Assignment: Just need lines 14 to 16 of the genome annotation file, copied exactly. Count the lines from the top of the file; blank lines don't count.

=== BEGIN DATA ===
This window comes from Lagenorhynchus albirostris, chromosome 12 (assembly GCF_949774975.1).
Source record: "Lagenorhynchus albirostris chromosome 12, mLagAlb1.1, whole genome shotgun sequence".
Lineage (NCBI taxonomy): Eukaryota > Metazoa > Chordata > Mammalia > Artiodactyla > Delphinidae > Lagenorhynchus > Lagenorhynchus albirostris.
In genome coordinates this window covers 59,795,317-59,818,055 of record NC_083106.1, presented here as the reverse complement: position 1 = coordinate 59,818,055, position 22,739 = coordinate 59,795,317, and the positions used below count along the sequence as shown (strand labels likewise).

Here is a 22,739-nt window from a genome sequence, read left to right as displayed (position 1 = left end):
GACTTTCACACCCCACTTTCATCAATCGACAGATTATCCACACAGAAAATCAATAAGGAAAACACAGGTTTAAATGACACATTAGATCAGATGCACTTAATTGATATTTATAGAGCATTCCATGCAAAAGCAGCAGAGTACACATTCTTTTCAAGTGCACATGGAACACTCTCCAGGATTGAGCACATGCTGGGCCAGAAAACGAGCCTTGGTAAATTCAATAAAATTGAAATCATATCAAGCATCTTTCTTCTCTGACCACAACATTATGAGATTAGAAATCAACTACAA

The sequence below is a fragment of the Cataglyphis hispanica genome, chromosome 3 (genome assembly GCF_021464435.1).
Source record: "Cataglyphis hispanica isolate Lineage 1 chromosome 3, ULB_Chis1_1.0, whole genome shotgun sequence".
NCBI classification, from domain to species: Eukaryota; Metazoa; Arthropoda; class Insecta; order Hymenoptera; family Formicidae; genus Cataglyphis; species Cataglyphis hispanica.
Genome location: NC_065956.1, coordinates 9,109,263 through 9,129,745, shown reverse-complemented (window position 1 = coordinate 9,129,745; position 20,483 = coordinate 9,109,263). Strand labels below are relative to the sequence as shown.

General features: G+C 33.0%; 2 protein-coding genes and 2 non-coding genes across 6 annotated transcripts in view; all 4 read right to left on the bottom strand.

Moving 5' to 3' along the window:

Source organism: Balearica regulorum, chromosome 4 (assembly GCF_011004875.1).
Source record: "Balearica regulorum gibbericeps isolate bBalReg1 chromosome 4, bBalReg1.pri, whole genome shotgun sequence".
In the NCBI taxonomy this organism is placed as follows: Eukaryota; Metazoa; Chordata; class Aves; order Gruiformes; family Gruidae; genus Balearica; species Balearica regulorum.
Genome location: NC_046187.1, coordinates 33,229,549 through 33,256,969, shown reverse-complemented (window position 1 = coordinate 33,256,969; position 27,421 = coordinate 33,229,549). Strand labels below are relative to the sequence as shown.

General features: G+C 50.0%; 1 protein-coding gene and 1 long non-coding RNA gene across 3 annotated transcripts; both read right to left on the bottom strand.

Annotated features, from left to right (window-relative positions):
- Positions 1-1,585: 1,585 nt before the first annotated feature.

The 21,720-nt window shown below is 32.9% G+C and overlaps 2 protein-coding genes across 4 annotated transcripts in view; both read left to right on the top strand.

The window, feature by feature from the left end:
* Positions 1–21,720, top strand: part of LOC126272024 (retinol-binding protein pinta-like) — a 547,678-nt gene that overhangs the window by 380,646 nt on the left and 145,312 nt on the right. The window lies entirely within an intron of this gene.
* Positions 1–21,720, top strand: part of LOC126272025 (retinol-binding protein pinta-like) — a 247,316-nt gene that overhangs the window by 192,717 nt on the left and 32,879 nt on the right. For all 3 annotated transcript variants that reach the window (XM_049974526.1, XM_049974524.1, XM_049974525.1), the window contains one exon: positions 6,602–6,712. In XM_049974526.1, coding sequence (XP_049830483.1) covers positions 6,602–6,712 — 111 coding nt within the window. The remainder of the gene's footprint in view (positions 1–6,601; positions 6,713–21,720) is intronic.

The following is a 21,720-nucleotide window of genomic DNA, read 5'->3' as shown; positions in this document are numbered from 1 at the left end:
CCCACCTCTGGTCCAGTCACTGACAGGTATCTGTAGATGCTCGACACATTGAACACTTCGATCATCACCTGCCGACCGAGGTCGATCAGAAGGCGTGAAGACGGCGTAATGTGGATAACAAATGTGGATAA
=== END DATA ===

Source record: "Balearica regulorum gibbericeps isolate bBalReg1 chromosome 4, bBalReg1.pri, whole genome shotgun sequence".
In the NCBI taxonomy this organism is placed as follows: Eukaryota; Metazoa; Chordata; class Aves; order Gruiformes; family Gruidae; genus Balearica; species Balearica regulorum.
Genome location: NC_046187.1, coordinates 33,229,549 through 33,256,969, shown reverse-complemented (window position 1 = coordinate 33,256,969; position 27,421 = coordinate 33,229,549). Strand labels below are relative to the sequence as shown.